The preferred way to make an Old Fashioned is to place one sugar cube (I prefer brown, you can use white, some people use sugar syrup) in an Old Fashioned (rocks) glass. Drip on two or so dashes of bitters so it starts to soften and muddle. Add a good measure (around 50ml) of whisky and stir gently until the sugar starts to dissolve. Then, add ice. One large cube is perfect due to a slower melt and dilution, otherwise use 3-4 cubes of standard ice. 

Causing a Stir

This is where the real love comes, through. You gently stir so the ice begins to melt, diluting the whisky. How long you do this for is the real art. As you can imagine, with each stir a little more water dilutes the whisky, lengthening the flavours of that, the sugar and the bitters. The trick is to find the point where it’s just right and, let’s be honest, that is a matter of taste. Once you’ve reached that perfect point add orange garnish and enjoy! 

Whilst a bar presents their Old Fashioned and their concept of the perfect dilution point, at home you can make these simply and, with a little practice, work out what point is right for you. This method of slow mixing ‘stirring down’ is relatively new. It used to be the case that it would be given a quick stir and served, the drink diluting as the ice melted, and this is still a perfectly acceptable way to make them. However, for me, that extra attention makes all the difference and your drink is perfect from the first sip.


The Bitter End

It is worth putting some thought into the bitters. With such a simple list of ingredients, you can easily imagine the difference a flavoured bitters would make to this drink. Naturally, there are specialist, ‘Old Fashioned’ bitters to be found, and these are styled in the historical way to heighten the traditional experience. They typically contain blended flavours of orange, cinnamon, allspice, and clove.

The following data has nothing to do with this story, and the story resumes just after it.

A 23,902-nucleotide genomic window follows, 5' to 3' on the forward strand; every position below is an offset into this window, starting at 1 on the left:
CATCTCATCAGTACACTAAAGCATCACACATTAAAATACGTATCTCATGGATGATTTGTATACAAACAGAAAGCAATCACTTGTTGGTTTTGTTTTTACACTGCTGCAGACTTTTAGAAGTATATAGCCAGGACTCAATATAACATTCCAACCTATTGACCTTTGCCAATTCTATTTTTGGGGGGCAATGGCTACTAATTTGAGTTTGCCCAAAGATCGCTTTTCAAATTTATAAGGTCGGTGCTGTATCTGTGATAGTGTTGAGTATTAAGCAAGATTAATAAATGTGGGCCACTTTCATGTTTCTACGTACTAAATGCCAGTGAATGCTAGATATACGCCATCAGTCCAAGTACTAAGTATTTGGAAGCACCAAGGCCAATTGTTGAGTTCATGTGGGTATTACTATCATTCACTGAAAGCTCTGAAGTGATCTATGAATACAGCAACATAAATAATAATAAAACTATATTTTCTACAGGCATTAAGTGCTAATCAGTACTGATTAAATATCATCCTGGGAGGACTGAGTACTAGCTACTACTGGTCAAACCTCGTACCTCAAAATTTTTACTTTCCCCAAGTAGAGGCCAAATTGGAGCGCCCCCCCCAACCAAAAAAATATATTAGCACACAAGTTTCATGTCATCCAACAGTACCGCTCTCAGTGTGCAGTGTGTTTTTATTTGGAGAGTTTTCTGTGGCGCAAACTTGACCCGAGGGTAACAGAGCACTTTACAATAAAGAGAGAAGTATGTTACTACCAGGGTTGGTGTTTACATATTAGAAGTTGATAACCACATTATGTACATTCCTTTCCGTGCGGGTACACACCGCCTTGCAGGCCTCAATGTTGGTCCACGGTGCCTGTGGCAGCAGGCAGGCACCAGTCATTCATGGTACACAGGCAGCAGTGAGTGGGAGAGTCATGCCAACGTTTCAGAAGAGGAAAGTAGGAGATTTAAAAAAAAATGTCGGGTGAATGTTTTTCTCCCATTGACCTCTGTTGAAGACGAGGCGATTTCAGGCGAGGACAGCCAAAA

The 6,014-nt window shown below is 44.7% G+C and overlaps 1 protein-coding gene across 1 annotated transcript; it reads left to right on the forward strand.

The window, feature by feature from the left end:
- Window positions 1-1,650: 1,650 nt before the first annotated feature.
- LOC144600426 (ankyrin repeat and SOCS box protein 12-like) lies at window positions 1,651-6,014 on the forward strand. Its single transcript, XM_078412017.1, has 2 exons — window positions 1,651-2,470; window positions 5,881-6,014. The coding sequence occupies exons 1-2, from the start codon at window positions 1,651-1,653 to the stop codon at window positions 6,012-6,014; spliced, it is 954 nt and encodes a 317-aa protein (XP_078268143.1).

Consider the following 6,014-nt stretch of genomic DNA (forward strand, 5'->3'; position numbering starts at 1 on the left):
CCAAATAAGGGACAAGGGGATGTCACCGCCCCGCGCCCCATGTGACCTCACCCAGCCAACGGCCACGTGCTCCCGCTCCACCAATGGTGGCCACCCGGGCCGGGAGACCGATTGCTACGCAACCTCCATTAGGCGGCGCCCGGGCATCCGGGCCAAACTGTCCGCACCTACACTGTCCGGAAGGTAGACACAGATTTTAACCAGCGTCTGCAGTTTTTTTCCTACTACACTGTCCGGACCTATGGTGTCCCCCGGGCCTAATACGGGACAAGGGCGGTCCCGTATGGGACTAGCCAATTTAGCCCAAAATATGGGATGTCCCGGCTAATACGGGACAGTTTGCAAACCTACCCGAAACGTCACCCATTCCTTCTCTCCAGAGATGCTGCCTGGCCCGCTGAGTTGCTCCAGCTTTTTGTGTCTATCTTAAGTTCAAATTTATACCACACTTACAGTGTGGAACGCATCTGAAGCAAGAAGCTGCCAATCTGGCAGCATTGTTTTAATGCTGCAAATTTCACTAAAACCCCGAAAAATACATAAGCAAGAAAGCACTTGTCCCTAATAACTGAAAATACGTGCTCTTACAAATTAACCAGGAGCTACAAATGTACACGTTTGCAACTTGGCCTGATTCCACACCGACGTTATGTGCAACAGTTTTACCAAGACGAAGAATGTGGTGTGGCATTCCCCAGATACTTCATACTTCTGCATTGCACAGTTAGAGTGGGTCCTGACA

Additionally, there are some very special products out there like Vintage Orange bitters from Dashfire made with orange rind, quality bourbon then aged in oak barrels. However, it’s also worth noting that in theory, you could add any bitters to the drink to give it a twist. 

Variations on a Classic Old Fashioned

When we start to think about different spirits and accompanying flavours, there is suddenly a world of Old Fashioneds to discover. How about using gin, white sugar and lime bitters? Or rum, brown sugar and Chai’ Walla bitters from Dashfire? This really is cocktail 101 in the sense of being able to play around with flavours and learning how they work together. Hours could be lost at home and to be honest, we say that’s time well spent indeed.

If this idea excites you, then it would be worth checking out our ‘Your Old Fashioned Box’. With this you can choose your whisky, your bitters and an extra snack or brandied cherries and lapel pin, gaining a nice discount at the checkout.

There’s also an option to add a gift message, making this a great present for the whisky lover in your life. So, even if you’re more into drinking than making, by treating them you still reap the benefits. Hey, that way everyone’s a winner!


>> Buy Your Old Fashioned Box